Evaluation of different recruitment and randomisation methods in a trial of general practitioner-led interventions to increase physical activity: a randomised controlled feasibility study with factorial design.

FC Warren, K Stych, M Thorogood, DJ Sharp, MH Murphy, KM Turner, KA Holt, A Searle, S Bryant, C Huxley, RS Taylor, JL Campbell, M Hillsdon

Research output: Contribution to journalArticle

7 Citations (Scopus)

Abstract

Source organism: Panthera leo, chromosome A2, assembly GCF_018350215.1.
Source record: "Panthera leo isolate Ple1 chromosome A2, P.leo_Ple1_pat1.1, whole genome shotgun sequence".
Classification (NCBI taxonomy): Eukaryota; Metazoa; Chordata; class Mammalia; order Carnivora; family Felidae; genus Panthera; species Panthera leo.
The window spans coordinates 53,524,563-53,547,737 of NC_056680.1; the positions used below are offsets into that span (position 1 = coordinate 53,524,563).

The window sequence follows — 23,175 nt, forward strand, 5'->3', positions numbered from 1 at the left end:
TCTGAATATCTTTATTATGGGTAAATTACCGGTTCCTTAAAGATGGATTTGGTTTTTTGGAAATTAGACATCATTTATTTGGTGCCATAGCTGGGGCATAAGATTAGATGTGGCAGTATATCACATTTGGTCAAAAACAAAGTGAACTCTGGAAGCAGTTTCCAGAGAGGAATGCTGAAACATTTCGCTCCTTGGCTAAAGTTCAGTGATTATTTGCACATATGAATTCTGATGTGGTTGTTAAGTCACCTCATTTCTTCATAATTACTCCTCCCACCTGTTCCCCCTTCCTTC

Interventions promoting physical activity by General Practitioners (GPs) lack a strong evidence base. Recruiting participants to trials in primary care is challenging. We investigated the feasibility of (i) delivering three interventions to promote physical activity in inactive participants and (ii) different methods of participant recruitment and randomised allocation. We recruited general practices from Devon, Bristol and Coventry. We used a 2-by-2 factorial design for participant recruitment and randomisation. Recruitment strategies were either opportunistic (approaching patients attending their GP surgery) or systematic (selecting patients from practice lists and approaching them by letter). Randomisation strategies were either individual or by practice cluster. Feasibility outcomes included time taken to recruit the target number of participants within each practice. Participants were randomly allocated to one of three interventions: (i) written advice (control); (ii) brief GP advice (written advice plus GP advice on physical activity), and (iii) brief GP advice plus a pedometer to self-monitor physical activity during the trial. Participants allocated to written advice or brief advice eachreceived a sealed pedometer to record their physical activity, and were instructed not to unseal the pedometer before the scheduled day of data collection. Participant level outcomes were reported descriptively and included the mean number of pedometer steps over a 7-day period, and European Quality of Life (EuroQoL)-5 dimensions (EQ-5D) scores, recorded at 12 weeks' follow-up. We recruited 24 practices (12 using each recruitment method; 18 randomising by cluster, 6 randomising by individual participant), encompassing 131 participants. Opportunistic recruitment was associated with less time to target recruitment compared with systematic (mean difference (days) -54.9, 95% confidence interval (CI) -103.6; -6.2) but with greater loss to follow up (28.8% versus. 6.9%; mean difference 21.9% (95% CI 9.6%; 34.1%)). There were differences in the socio-demographic characteristics of participants according to recruitment method. There was no clear pattern of change in participant level outcomes from baseline to 12 weeks across the three arms. Delivering and trialling GP-led interventions to promote physical activity is feasible, but trial design influences time to participant recruitment, participant withdrawal, and possibly, the socio-demographic characteristics of participants.Trial registration number: ISRCTN73725618.